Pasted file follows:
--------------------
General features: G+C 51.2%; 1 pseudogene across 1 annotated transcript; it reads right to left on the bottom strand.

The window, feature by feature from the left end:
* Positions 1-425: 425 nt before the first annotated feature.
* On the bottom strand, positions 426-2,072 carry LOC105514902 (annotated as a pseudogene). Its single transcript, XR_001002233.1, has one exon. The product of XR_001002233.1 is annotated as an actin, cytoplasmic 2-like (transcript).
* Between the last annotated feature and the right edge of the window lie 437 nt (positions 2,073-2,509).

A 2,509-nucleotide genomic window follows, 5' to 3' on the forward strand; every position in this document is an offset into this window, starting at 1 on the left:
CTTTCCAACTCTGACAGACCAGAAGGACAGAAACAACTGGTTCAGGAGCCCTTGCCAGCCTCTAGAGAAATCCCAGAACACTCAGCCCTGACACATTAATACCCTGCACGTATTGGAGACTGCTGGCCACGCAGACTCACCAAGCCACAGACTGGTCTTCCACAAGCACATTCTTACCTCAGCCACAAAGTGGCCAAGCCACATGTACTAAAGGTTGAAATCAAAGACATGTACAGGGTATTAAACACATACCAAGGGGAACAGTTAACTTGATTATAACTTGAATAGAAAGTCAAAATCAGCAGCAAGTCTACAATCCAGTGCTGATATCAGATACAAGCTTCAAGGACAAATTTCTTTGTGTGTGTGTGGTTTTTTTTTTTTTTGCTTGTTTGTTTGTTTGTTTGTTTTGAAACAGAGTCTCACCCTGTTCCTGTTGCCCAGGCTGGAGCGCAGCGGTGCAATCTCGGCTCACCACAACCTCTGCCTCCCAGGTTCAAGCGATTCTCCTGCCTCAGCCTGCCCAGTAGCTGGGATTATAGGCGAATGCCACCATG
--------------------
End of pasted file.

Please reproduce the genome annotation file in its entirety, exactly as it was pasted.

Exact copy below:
General features: G+C 51.2%; 1 pseudogene across 1 annotated transcript; it reads right to left on the bottom strand.

The window, feature by feature from the left end:
* Positions 1-425: 425 nt before the first annotated feature.
* On the bottom strand, positions 426-2,072 carry LOC105514902 (annotated as a pseudogene). Its single transcript, XR_001002233.1, has one exon. The product of XR_001002233.1 is annotated as an actin, cytoplasmic 2-like (transcript).
* Between the last annotated feature and the right edge of the window lie 437 nt (positions 2,073-2,509).

A 2,509-nucleotide genomic window follows, 5' to 3' on the forward strand; every position in this document is an offset into this window, starting at 1 on the left:
CTTTCCAACTCTGACAGACCAGAAGGACAGAAACAACTGGTTCAGGAGCCCTTGCCAGCCTCTAGAGAAATCCCAGAACACTCAGCCCTGACACATTAATACCCTGCACGTATTGGAGACTGCTGGCCACGCAGACTCACCAAGCCACAGACTGGTCTTCCACAAGCACATTCTTACCTCAGCCACAAAGTGGCCAAGCCACATGTACTAAAGGTTGAAATCAAAGACATGTACAGGGTATTAAACACATACCAAGGGGAACAGTTAACTTGATTATAACTTGAATAGAAAGTCAAAATCAGCAGCAAGTCTACAATCCAGTGCTGATATCAGATACAAGCTTCAAGGACAAATTTCTTTGTGTGTGTGTGGTTTTTTTTTTTTTTGCTTGTTTGTTTGTTTGTTTGTTTTGAAACAGAGTCTCACCCTGTTCCTGTTGCCCAGGCTGGAGCGCAGCGGTGCAATCTCGGCTCACCACAACCTCTGCCTCCCAGGTTCAAGCGATTCTCCTGCCTCAGCCTGCCCAGTAGCTGGGATTATAGGCGAATGCCACCATG